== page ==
# Sizes of infinity

I was just thinking about infinity (as you do) and thought the following.

"There are infinitely many reals in the interval $x\in[0,1]$ and an 'equal number of reals' $x\in[1,2]$, so there are 'double the number of reals' in the interval $x\in[0,2]$ in comparison to $x\in[0,1]$"

Now I understand that the terminology I have italicized may be incorrect for whatever reason. I have a few questions regarding the statement.

1. Is there a branch of mathematics involving the 'measuring' or 'comparison' of infinities? My gut feeling is telling me something to do with set theory.

2. What key terms should I look up on Wikipedia regarding this?

3. The parts in italics, what is the 'correct' way of saying this, assuming it is incorrect to say it with that precise wording?

4. Using mathematical notation, how do we express the idea of one infinity being 'twice' the size of the other infinity?

• Set theory - Cardinality – Snufsan Sep 8 '14 at 13:32
• – Clement C. Sep 8 '14 at 13:35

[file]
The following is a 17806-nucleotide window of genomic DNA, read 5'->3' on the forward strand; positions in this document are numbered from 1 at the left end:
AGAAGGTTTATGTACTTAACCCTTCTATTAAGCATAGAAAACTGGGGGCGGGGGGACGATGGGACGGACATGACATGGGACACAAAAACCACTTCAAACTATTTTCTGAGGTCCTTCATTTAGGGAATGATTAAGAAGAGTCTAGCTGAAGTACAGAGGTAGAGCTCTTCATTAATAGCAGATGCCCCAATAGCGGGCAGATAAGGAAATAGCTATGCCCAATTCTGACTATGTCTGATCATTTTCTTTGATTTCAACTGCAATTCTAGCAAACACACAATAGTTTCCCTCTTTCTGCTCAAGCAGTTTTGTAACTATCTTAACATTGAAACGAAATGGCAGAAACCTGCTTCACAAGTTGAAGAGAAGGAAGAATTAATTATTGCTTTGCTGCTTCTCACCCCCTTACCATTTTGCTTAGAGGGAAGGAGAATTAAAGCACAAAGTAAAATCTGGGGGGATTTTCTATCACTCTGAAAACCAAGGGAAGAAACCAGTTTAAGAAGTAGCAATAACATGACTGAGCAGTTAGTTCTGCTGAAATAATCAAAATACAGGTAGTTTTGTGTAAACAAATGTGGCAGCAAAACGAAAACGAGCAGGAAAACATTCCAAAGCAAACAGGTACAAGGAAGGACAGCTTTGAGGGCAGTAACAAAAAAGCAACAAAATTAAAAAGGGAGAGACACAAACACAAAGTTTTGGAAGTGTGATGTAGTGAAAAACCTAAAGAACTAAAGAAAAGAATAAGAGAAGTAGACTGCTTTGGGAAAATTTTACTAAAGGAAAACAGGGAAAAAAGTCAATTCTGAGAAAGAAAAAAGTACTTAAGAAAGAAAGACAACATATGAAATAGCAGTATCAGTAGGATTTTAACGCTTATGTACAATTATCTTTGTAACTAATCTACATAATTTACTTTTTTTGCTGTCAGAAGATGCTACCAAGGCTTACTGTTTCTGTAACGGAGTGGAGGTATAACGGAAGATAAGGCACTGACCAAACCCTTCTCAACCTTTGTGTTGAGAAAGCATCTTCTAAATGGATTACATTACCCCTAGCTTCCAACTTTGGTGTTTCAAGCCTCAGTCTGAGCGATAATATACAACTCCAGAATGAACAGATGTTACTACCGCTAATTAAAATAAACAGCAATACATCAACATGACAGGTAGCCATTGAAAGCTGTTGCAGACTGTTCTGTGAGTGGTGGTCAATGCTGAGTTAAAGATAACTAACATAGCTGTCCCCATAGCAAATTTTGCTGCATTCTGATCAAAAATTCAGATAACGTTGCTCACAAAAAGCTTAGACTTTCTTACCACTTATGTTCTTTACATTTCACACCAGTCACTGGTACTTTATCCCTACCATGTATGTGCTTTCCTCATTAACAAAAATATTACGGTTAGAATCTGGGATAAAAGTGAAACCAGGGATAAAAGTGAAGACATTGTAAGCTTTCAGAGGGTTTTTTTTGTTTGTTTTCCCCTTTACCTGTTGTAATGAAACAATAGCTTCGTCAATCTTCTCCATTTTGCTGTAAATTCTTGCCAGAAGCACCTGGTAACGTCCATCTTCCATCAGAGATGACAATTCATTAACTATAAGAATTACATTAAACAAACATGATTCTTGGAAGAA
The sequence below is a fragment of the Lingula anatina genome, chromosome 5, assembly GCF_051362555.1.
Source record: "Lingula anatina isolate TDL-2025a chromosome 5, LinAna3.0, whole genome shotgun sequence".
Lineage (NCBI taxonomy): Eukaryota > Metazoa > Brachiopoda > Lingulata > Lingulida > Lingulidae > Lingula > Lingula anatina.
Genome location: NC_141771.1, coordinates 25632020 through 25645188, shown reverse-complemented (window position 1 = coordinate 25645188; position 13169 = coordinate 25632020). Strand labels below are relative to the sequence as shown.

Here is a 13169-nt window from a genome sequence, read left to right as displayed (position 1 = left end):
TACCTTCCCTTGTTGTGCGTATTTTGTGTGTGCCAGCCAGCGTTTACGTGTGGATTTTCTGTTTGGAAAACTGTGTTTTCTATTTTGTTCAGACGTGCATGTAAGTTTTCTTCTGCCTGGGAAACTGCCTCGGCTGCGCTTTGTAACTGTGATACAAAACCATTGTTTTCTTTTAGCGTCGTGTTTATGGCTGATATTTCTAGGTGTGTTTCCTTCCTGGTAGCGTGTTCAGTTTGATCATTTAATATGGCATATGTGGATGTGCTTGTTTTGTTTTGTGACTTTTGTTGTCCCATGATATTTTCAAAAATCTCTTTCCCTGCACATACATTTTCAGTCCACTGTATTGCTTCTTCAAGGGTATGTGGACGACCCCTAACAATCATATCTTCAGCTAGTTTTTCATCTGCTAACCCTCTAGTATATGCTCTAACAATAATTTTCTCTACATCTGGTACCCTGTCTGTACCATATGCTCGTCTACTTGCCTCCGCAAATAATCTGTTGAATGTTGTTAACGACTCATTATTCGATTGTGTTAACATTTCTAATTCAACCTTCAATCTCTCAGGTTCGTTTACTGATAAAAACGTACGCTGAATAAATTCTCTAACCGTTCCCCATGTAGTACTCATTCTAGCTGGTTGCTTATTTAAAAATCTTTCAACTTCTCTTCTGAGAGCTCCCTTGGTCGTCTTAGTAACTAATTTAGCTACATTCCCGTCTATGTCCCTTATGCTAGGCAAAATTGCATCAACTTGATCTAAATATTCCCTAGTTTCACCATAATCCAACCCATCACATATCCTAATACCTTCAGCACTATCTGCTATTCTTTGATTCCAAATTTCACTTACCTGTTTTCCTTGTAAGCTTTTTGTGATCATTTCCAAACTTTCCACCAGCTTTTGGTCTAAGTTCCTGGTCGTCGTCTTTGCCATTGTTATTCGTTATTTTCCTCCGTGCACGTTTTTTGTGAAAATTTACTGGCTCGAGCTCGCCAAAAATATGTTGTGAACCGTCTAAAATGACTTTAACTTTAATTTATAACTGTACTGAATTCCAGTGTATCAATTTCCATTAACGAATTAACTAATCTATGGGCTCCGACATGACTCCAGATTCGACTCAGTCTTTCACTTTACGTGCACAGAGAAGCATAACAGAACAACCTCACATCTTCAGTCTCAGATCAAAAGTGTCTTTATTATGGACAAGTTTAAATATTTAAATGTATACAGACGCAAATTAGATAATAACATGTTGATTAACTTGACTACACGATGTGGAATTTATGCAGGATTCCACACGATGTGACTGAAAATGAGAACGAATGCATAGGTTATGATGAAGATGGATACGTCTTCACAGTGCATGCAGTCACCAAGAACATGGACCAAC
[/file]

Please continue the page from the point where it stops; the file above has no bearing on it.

• You should be looking through the dozens of threads on this site which explain these things. How measure and cardinality are two ways to measure sizes of sets, and they may or may not agree with one another. – Asaf Karagila Sep 8 '14 at 13:37

1. Yes. Set theory.

2. "Countable set" would be a good starting point on Wikipedia.

3. "Equal number of" is fine. The more formal term is that two sets have the "same cardinality"

"Double the number" is wrong.

You have to think what "equal number of" means for infinite sets. The answer is that there is a one-one correspondence between them (usually called a "bijection"). For example, $n\to2n$ is a bijection between the natural numbers and the (positive) even numbers.

4. Well "double" is not a useful concept for infinite numbers. Because if you have an infinite set and compare it with the result of "doubling it" you find they are the same size. More generally, what happens if you "multiply" or "add" infinite numbers is known as "cardinal arithmetic".

A way to write this using cardinal numbers is $$|[0,1]| = |[1,2]| = 2^{\aleph_0}$$ And $$|[0,2]| = |[0,1]| + |[1,2]| = 2^{\aleph_0} + 2^{\aleph_0} = 2^{\aleph_0}$$ Note the last equality seems irritating at first, but know that $|\mathbb R| = 2^{\aleph_0}$ where $|\mathbb N| = \aleph_0$. Two sets have the same cardinality if there exists a bijection between them.

From a measure-theoretic point of view, if we use the standard lebesgue measure, things are different, but may seem more natural to you: $$\lambda([0,1]) = \lambda([1,2]) = 1$$ And $$\lambda([0,2]) = \lambda([0,1]) + \lambda([1,2]) = 1+1 = 2$$ Note however that $\lambda(\mathbb R) = \infty, \lambda(\mathbb N) = 0$.